According to the US Consumer Product Safety Commission, the average American spends an average of 90 percent of their lives indoors. As a result, many Americans are exposed to a wide range of indoor air pollutants over long periods of time. This is especially true in their homes—a problem scientists have identified as one of the most important environmental issues in the United States.
That’s even more true now, since insulating walls against home air leaks can concentrate indoor pollutants. And while knowing how to seal a door against the cold is important for warmth and energy conservation, it can also unintentionally increase the level of indoor air pollution.
While contact with individual air pollutants may cause minimal harm, chronic or long-term exposure to multiple indoor air pollution sources can negatively impact overall health and well-being. This especially affects the young, the elderly and those suffering from chronic illnesses, who are among those most susceptible to the effects of indoor air pollution.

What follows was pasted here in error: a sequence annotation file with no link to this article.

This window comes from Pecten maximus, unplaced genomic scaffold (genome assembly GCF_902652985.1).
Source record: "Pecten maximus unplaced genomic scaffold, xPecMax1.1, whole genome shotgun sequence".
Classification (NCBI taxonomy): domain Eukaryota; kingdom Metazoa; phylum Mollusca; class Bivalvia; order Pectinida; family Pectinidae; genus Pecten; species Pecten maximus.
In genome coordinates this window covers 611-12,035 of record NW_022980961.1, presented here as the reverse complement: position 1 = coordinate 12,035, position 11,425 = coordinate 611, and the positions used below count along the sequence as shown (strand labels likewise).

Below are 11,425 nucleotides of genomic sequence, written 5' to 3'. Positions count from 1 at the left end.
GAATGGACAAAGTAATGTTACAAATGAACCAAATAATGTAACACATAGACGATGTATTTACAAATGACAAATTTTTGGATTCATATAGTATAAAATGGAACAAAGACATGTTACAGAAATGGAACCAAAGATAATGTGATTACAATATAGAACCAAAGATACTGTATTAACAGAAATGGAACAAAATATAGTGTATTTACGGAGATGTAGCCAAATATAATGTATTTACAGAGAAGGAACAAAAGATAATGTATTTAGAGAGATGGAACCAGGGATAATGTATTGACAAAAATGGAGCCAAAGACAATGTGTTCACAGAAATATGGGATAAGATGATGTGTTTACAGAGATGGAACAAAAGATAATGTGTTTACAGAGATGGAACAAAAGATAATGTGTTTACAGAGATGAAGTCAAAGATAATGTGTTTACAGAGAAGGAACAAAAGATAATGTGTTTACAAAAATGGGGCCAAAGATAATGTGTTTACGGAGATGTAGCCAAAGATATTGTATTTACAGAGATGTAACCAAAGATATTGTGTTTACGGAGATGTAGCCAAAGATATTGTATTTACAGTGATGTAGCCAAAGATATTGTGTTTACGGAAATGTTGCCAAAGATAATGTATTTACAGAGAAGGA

Since 1987, the EPA has connected indoor pollutants to a significantly increased risk of cancer. Fortunately, it’s relatively easy to improve indoor air quality by using energy-efficient air purifiers. If you’re wondering, What do air purifiers do?, or Do I need an air purifier?, you’re not alone. Everything will become clear – including the air you breathe.
Indoor air quality is a way to quantify the number of pollutants present as well as the temperature and relative humidity of the air in a building. Ideal indoor air quality has as little air pollution as possible, combined with a comfortable temperature and ideal home humidity levels. Individual states have their own more precise definitions of ideal air quality, depending on factors like season and climate.
You may be wondering, Do I need an air purifier? Sometimes homeowners notice strange odors or experience increased allergy-like symptoms such as wheezing or coughing, and they realize the cause is poor indoor air quality.
In other cases, air pollution may not produce noticeable symptoms. And a home air quality test kit can help identify possible pollutants. You can purchase such tests online or hire the services of an air quality professional.